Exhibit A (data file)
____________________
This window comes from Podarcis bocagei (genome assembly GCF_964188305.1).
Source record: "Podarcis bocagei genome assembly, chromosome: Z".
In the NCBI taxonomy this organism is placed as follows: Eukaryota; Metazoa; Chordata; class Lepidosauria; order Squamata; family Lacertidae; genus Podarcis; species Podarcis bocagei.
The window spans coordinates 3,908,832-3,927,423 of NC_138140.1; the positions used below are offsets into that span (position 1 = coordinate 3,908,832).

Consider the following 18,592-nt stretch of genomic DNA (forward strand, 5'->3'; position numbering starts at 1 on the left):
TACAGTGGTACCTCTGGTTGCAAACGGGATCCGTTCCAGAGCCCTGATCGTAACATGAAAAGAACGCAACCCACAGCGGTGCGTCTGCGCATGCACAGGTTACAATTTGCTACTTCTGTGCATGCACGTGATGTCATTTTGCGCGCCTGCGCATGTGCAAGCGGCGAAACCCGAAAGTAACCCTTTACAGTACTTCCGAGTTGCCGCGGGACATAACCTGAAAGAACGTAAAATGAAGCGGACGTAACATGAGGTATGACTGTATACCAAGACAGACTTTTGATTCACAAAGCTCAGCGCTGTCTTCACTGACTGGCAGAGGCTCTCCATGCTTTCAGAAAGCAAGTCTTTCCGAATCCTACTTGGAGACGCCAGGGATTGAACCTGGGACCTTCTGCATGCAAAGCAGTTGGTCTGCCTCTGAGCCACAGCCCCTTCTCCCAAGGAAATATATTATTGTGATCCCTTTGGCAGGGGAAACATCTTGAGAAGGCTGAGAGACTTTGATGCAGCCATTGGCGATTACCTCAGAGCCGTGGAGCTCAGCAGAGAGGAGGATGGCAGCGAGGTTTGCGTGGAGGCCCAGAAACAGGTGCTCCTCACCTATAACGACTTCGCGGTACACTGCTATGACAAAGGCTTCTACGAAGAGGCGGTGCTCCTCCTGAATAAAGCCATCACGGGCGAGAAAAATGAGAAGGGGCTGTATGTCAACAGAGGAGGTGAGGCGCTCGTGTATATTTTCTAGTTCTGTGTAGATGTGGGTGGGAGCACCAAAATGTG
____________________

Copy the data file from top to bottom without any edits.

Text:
This window comes from Podarcis bocagei (genome assembly GCF_964188305.1).
Source record: "Podarcis bocagei genome assembly, chromosome: Z".
In the NCBI taxonomy this organism is placed as follows: Eukaryota; Metazoa; Chordata; class Lepidosauria; order Squamata; family Lacertidae; genus Podarcis; species Podarcis bocagei.
The window spans coordinates 3,908,832-3,927,423 of NC_138140.1; the positions used below are offsets into that span (position 1 = coordinate 3,908,832).

Consider the following 18,592-nt stretch of genomic DNA (forward strand, 5'->3'; position numbering starts at 1 on the left):
TACAGTGGTACCTCTGGTTGCAAACGGGATCCGTTCCAGAGCCCTGATCGTAACATGAAAAGAACGCAACCCACAGCGGTGCGTCTGCGCATGCACAGGTTACAATTTGCTACTTCTGTGCATGCACGTGATGTCATTTTGCGCGCCTGCGCATGTGCAAGCGGCGAAACCCGAAAGTAACCCTTTACAGTACTTCCGAGTTGCCGCGGGACATAACCTGAAAGAACGTAAAATGAAGCGGACGTAACATGAGGTATGACTGTATACCAAGACAGACTTTTGATTCACAAAGCTCAGCGCTGTCTTCACTGACTGGCAGAGGCTCTCCATGCTTTCAGAAAGCAAGTCTTTCCGAATCCTACTTGGAGACGCCAGGGATTGAACCTGGGACCTTCTGCATGCAAAGCAGTTGGTCTGCCTCTGAGCCACAGCCCCTTCTCCCAAGGAAATATATTATTGTGATCCCTTTGGCAGGGGAAACATCTTGAGAAGGCTGAGAGACTTTGATGCAGCCATTGGCGATTACCTCAGAGCCGTGGAGCTCAGCAGAGAGGAGGATGGCAGCGAGGTTTGCGTGGAGGCCCAGAAACAGGTGCTCCTCACCTATAACGACTTCGCGGTACACTGCTATGACAAAGGCTTCTACGAAGAGGCGGTGCTCCTCCTGAATAAAGCCATCACGGGCGAGAAAAATGAGAAGGGGCTGTATGTCAACAGAGGAGGTGAGGCGCTCGTGTATATTTTCTAGTTCTGTGTAGATGTGGGTGGGAGCACCAAAATGTG